Lawyers are calling for stronger warnings on breast implants as government figures show at least 88 women in the UK have been diagnosed with cancer linked to the surgery.
A small number of women who have implants can develop a rare type of lymphoma known as Breast Implant Associated Anaplastic Large Cell Lymphoma (BIA-ALCL).
Several types of the implants most commonly associated with the disease – known as textured implants – are banned in France and Australia.
The US Food and Drug Administration issued “black box” warnings – its most stringent warnings for drugs and medical devices – in October for breast implants, including their association with BIA-ALCL.
There have been 733 cases of this cancer linked to breast implants reported worldwide and 36 deaths.
The UK’s Medicines and Healthcare products Regulatory Agency (MHRA) provided the figure to the Observer of 88 reports of confirmed cases in BIA-ALCL in UK patients as of 31 October. That includes some cases where the original operation was not in Britain.
The cosmetic surgery industry came under tougher regulatory scrutiny in 2010 after it was found that breast implants manufactured by the French company Poly Implant Prothèse (Pip) had been filled with cheap industrial silicone unauthorised for human use.
It was estimated about 50,000 British women had had Pip implants fitted, which had more than double the rupture rate of other implants.
A breast implant register was subsequently set up, but it is not mandatory and thousands of women are missing from it.
Carole Roberts, 61, from Derby, had Pip implants fitted at a private London clinic in 2004. They were removed after the scandal emerged and replaced with textured implants at a private hospital in Birmingham in 2012. Seven years later, she was diagnosed with BIA-ALCL.
She said: “I was concerned because I found a lump under my arm. I was diagnosed with BIA-ALCL and was told by the doctors ‘this is not breast cancer, this is down to your implants’. I was in absolute shock. I hadn’t been given any warnings about the risks.”
Roberts recovered after an operation to remove the implants, followed by chemotherapy and radiation treatment.
She is now one of eight women represented by legal firm Leigh Day who were diagnosed with BIA-ALCL and are now planning legal action over the alleged product failures of their implants.
Bozena Michalowska Howells, head of product safety and consumer law at Leigh Day, said patients needed to be better informed about the risk. She said: “There should be better warnings and closer follow-up. The breast implant registry should also be mandatory.”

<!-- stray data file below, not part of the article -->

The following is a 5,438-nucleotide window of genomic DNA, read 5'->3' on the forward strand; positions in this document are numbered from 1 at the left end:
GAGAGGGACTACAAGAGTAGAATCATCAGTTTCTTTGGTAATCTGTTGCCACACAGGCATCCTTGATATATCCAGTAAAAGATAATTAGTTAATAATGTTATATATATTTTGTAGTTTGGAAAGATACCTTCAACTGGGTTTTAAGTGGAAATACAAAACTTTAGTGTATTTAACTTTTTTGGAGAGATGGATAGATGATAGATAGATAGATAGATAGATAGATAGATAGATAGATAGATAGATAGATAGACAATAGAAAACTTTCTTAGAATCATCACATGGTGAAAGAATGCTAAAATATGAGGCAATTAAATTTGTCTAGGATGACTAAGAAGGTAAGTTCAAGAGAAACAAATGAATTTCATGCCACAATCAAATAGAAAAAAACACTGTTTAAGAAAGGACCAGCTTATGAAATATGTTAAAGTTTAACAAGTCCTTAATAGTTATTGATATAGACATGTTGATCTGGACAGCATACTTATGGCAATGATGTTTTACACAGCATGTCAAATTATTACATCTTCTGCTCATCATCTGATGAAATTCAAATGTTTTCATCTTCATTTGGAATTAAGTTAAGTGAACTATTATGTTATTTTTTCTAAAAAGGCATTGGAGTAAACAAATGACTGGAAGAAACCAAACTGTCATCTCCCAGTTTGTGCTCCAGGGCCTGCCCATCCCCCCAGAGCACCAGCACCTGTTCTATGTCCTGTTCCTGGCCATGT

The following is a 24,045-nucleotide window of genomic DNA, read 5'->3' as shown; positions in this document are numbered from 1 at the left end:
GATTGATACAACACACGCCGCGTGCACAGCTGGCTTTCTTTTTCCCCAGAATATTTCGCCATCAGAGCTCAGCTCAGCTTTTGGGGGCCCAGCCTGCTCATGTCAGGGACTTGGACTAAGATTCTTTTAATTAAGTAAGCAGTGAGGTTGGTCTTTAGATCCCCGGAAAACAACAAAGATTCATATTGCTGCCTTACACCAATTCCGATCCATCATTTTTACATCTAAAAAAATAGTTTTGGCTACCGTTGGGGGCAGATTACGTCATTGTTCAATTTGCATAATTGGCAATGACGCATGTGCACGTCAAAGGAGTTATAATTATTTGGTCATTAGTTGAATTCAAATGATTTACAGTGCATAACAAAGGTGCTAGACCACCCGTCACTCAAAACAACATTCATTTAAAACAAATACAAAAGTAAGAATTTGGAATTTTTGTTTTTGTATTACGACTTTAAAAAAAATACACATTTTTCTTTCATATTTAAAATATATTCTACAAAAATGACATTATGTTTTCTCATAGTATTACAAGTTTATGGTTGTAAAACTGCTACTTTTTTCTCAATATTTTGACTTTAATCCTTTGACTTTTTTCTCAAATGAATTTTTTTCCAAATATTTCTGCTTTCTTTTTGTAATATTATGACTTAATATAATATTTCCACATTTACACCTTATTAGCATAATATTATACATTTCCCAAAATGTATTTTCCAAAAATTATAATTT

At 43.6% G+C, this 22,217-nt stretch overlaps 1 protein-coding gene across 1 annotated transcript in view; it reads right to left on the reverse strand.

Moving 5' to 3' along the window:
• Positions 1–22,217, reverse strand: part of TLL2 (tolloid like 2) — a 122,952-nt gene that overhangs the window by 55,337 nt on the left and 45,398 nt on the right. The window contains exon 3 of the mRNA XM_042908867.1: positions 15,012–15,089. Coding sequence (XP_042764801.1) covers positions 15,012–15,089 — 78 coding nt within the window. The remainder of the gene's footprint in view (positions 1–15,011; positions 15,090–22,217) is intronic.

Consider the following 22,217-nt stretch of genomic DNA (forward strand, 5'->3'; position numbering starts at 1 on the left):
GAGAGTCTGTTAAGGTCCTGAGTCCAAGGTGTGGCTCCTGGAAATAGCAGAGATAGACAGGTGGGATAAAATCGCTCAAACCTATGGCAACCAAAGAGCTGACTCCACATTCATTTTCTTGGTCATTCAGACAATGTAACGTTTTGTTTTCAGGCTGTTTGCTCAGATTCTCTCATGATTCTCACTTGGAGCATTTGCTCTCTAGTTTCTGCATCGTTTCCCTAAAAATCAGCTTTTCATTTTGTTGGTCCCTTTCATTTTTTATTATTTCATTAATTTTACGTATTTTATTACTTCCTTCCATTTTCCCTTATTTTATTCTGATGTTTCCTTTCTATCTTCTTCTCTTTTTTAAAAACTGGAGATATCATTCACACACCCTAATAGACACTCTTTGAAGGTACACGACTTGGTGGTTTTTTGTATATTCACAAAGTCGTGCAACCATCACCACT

Sarah Moore, a partner at the legal firm Hausfeld who has worked on product liability involving medical devices, said: “Breast implants shouldn’t be seen as an extension of Botox and having your eyebrows done.
These are significant surgical interventions and there can be serious problems.” She said prominent warnings on possible side effects should be provided to the patient along similar lines to the “black box” warnings used by the FDA.
Suzanne Turner, professor of cellular and molecular tumour biology at Cambridge University, said the Allergan Biocell textured implant which had been linked to higher rates of BIA-ALCL was voluntarily withdrawn by the manufacturer in July 2019.
Out of 733 cases of the cancer identified by the FDA in January 2020, 620 were reported to have involved Allergan products.
Turner, who is investigating whether BIA-ALCL may be linked to chemicals in implants, said regulators should consider withdrawing other textured breast implants.
She said: “It should perhaps be the case that we need to understand more about the link between these implants and cancer before we let them be freely used.”
She said patients who had had the implants faced a small risk and were not advised to have them removed. They should contact a doctor if they notice a sudden onset of swelling, a lump, and/or pain.
Nora Nugent, a plastic surgeon and council member of the British Association of Aesthetic Plastic Surgeons (Baaps), said the MHRA was consulting on the regulatory system for medical devices, including implants, which may result in new requirements about advice given to patients.
Baaps members are already advised to discuss the risk of BIA-ALCL with patients.
Medical device regulations do not currently require patients to be provided with written warnings of the possible adverse effects of breast implants, but clinicians have a legal obligation to discuss the potential risks with patients.
The MHRA said its consultation proposed a new requirement for information on implants to be provided for patients in leaflet or digital format.
A spokesperson said: “This could include a caution that risks may emerge during the use of an implantable device.”